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a hello, world servlet

A trivial "hello, world" servlet


Files in this tutorial

WEB-INF/resin-web.xmlresin-web.xml configuration
WEB-INF/classes/test/HelloServlet.javaThe Hello, World servlet.

Servlets are the pure Java solution to handle web requests. Many application will use servlets instead of JSP and others will use servlets in conjunction with JSP. Experienced JSP programmers use servlets in conjunction with JSP to create clearer and simpler applications. The servlets handle Java processing: form handing, calculation and database queries. JSP formats the results.

Servlets belong inWEB-INF/classes. On this machine, the source is in Java source inWEB-INF/classes.WEB-INF/classes is the standard location for servlets and other Java classes. Resin automatically reloads and recompiles servlets, beans, and classes placed in WEB-INF/classes. You should make some changes and add errors to become familiar with Resin's recompilation and the error reporting.

Create the following servlet inWEB-INF/classes/test/HelloServlet.javawith your favorite text editor: notepad, emacs, vi, or whatever.

Example: WEB-INF/classes/test/
package test;


import javax.servlet.http.*;
import javax.servlet.*;

public class HelloServlet extends HttpServlet {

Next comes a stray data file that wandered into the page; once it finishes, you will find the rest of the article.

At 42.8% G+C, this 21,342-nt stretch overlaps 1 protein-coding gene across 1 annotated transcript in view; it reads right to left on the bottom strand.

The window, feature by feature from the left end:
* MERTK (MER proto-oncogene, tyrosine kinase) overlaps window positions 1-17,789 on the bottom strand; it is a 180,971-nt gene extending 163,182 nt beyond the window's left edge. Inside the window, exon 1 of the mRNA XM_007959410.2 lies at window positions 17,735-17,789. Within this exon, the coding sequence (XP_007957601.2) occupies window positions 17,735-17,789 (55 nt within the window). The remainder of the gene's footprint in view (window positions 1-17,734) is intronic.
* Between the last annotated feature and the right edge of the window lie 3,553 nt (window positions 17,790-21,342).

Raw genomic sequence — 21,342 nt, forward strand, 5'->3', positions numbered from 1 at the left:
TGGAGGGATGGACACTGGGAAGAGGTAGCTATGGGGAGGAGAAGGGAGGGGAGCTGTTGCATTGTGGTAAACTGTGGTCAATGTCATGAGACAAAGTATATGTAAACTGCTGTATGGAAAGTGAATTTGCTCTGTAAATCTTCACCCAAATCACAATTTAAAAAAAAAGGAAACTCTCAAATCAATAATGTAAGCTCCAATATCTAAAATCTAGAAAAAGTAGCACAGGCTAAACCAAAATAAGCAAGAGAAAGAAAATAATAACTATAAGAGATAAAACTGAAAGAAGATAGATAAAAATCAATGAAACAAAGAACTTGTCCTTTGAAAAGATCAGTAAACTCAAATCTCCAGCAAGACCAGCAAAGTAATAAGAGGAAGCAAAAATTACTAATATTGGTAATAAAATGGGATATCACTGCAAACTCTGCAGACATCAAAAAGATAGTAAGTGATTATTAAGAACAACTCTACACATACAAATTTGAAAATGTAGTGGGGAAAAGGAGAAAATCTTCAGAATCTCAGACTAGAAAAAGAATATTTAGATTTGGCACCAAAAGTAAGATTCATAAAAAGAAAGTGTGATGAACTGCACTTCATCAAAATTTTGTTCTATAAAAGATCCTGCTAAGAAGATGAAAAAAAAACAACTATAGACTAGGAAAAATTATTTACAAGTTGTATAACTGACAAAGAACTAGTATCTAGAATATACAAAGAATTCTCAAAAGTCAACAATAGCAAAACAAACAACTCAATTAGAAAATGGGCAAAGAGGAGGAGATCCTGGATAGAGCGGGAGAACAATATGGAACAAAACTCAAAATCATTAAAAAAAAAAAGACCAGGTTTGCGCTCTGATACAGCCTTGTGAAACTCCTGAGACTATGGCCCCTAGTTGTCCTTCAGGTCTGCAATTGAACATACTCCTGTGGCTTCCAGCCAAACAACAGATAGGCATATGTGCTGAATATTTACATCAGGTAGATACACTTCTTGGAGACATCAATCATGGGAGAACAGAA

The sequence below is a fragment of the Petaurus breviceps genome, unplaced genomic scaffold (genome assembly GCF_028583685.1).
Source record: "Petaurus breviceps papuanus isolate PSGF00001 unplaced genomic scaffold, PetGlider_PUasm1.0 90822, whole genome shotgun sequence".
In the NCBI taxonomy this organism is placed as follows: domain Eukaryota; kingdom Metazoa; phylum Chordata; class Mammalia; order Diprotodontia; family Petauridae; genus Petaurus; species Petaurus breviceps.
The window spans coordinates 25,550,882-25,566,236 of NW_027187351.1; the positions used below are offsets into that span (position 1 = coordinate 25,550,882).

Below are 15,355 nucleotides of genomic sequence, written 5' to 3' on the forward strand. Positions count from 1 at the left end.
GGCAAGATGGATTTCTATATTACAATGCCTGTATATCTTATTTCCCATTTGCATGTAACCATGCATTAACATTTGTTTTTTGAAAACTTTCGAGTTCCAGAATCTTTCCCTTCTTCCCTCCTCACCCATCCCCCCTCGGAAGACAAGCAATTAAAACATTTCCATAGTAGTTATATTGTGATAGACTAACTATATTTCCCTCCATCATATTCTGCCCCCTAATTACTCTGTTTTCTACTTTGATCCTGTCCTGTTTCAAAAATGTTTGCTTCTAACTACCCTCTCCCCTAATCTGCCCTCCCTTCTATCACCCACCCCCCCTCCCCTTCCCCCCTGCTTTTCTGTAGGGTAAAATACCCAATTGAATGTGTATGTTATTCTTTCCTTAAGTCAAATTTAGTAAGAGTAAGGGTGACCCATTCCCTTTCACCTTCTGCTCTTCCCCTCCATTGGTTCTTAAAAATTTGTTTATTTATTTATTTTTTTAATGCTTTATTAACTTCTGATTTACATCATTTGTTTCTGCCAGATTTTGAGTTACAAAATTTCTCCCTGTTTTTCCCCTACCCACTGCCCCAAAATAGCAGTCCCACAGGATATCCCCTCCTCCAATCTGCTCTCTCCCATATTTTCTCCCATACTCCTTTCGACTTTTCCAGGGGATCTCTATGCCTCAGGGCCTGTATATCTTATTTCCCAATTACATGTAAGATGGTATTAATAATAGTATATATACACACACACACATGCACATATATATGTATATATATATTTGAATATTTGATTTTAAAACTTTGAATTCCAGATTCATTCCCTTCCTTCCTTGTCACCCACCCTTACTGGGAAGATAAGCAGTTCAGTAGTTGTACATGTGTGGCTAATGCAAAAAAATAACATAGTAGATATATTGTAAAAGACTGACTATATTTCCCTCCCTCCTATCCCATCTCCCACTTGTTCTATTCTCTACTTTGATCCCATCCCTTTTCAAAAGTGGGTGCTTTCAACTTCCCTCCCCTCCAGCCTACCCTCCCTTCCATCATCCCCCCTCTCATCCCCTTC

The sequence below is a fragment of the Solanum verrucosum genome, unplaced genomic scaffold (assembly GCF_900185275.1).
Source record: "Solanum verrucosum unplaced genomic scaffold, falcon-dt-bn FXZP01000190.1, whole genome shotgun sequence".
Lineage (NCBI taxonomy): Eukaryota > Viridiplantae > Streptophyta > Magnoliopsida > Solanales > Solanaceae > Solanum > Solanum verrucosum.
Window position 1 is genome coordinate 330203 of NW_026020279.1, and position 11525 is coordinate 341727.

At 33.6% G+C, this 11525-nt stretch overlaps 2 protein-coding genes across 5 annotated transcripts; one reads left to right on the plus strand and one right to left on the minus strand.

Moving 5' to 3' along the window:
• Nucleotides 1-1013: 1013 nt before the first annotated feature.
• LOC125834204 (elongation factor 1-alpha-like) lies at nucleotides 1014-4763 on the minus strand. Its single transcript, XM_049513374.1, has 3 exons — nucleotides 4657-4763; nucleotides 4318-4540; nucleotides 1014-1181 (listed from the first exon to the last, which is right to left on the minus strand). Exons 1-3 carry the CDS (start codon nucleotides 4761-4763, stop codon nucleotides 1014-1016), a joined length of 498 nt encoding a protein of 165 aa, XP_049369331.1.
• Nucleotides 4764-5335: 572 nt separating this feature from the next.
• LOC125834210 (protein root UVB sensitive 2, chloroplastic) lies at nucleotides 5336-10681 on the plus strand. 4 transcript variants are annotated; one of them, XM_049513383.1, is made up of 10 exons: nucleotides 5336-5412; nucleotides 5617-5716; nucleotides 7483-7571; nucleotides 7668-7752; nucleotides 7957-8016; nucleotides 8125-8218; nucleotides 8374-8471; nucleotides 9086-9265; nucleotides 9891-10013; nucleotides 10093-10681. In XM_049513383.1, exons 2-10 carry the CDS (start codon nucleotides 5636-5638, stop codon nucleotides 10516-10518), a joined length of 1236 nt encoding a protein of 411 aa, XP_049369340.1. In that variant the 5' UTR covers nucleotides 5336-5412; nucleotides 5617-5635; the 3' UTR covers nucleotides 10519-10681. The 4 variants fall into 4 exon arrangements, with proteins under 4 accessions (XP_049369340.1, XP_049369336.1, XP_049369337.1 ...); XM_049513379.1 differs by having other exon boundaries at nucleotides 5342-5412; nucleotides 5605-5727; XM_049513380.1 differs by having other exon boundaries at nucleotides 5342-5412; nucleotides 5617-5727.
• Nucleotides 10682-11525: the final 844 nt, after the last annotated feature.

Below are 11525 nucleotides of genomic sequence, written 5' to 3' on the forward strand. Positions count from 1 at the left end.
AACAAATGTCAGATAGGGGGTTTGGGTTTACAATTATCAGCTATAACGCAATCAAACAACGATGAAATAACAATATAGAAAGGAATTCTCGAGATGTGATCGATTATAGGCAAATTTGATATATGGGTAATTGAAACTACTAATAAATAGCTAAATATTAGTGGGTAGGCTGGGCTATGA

public void doGet (HttpServletRequest req,
                     HttpServletResponse res)
    throws ServletException, IOException
    PrintWriter out = res.getWriter();

    out.println("Hello, world!");

Now browse the servlet athttp://localhost:8080/resin-doc/tutorial/hello. Resin will automatically compiles the servlet for you. Browsing servlets differs from page browsing because you're executing a servlet class, not looking at a page. The/helloURL is configured for the hello, world servlet below.


Configuration for the servlet is in theWEB-INF/web.xmlfile.

The servlet needs to be configured and it needs to be mapped to a URL. Theservlettag configures the servlet. In our simple example, we just need to specify the class name for the servlet.

Theservlet-mappingtag specifies the URLs which will invoke the servlet. In our case, the/helloURL invokes the servlet. Because the tutorialwebappis a sub-URL like/doc/servlet/tutorial/helloworld, the actual URL to invoke the servlet is the combination of the two.

Example: WEB-INF/web.xml
<web-app xmlns="" version="2.4"


Resin allows a short cut for the XML configuration in the example above; you can use XML attributes in place of elements. The Servlet 2.4 standard uses only elements. So the servlet-mapping configuration following the Servlet 2.4 standard would look like:

Example: WEB-INF/resin-web.xml
<web-app xmlns="">

   <servlet-mapping url-pattern="/hello"


The two are entirely equivalent. For larger configurations, using attributes makes the resin.conf or web.xml more readable.

web-appWeb application top-level tag.

Thexmlns=""lets Resin validate the web.xml configuration. The validator will catch most errors in the web.xml.


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